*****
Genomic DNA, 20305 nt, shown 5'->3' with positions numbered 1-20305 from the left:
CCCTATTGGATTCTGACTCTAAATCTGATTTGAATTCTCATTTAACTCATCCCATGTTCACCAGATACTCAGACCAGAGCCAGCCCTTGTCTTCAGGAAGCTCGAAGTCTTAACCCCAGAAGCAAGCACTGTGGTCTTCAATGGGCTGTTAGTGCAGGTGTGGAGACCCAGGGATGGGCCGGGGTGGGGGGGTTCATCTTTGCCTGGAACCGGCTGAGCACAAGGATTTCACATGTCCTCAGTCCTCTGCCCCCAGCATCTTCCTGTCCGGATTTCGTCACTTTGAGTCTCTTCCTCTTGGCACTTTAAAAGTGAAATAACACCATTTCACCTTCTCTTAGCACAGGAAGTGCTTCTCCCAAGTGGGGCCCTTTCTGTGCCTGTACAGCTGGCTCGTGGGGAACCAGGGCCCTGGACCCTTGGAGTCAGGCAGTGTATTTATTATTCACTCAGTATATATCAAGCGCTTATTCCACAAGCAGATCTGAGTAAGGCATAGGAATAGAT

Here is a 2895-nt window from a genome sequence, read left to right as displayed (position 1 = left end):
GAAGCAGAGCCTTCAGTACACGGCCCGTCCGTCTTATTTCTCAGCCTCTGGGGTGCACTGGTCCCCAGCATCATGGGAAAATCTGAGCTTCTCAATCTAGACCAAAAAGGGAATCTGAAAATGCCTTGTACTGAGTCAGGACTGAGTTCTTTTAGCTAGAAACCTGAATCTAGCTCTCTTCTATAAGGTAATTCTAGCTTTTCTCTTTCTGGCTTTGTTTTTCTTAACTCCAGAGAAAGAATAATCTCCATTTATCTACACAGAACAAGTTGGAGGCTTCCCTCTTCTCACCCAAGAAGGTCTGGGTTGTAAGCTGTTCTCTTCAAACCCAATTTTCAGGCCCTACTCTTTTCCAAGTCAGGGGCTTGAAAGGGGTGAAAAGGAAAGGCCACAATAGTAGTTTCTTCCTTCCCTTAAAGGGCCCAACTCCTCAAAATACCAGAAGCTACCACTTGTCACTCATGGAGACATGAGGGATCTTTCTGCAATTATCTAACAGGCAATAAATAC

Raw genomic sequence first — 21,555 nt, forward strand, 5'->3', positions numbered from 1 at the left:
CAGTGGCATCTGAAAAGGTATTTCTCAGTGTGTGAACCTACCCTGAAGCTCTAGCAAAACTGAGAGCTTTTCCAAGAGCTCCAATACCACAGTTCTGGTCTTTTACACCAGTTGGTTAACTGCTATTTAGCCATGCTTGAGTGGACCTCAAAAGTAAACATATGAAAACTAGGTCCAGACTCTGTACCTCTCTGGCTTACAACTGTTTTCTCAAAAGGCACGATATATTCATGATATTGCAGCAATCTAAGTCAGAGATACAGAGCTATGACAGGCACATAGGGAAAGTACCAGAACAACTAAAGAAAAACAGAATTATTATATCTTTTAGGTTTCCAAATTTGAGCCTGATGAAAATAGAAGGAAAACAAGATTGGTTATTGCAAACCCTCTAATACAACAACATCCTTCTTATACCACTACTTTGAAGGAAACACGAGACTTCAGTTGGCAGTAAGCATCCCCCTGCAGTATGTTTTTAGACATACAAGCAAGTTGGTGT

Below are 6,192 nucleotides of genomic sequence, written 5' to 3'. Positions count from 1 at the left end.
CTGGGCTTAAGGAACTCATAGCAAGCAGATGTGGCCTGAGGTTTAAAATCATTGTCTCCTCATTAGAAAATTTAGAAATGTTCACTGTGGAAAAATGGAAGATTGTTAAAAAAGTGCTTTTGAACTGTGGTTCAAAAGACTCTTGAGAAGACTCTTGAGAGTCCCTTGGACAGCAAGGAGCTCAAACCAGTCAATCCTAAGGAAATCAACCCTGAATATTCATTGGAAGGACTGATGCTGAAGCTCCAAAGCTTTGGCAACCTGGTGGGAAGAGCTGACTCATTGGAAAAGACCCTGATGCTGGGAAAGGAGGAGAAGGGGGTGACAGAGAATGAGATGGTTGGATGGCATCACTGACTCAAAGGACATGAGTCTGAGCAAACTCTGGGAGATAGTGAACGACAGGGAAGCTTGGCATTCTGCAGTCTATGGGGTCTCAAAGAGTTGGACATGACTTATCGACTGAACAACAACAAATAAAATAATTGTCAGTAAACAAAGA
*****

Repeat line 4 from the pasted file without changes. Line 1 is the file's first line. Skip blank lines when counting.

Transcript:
GAAGCAGAGCCTTCAGTACACGGCCCGTCCGTCTTATTTCTCAGCCTCTGGGGTGCACTGGTCCCCAGCATCATGGGAAAATCTGAGCTTCTCAATCTAGACCAAAAAGGGAATCTGAAAATGCCTTGTACTGAGTCAGGACTGAGTTCTTTTAGCTAGAAACCTGAATCTAGCTCTCTTCTATAAGGTAATTCTAGCTTTTCTCTTTCTGGCTTTGTTTTTCTTAACTCCAGAGAAAGAATAATCTCCATTTATCTACACAGAACAAGTTGGAGGCTTCCCTCTTCTCACCCAAGAAGGTCTGGGTTGTAAGCTGTTCTCTTCAAACCCAATTTTCAGGCCCTACTCTTTTCCAAGTCAGGGGCTTGAAAGGGGTGAAAAGGAAAGGCCACAATAGTAGTTTCTTCCTTCCCTTAAAGGGCCCAACTCCTCAAAATACCAGAAGCTACCACTTGTCACTCATGGAGACATGAGGGATCTTTCTGCAATTATCTAACAGGCAATAAATAC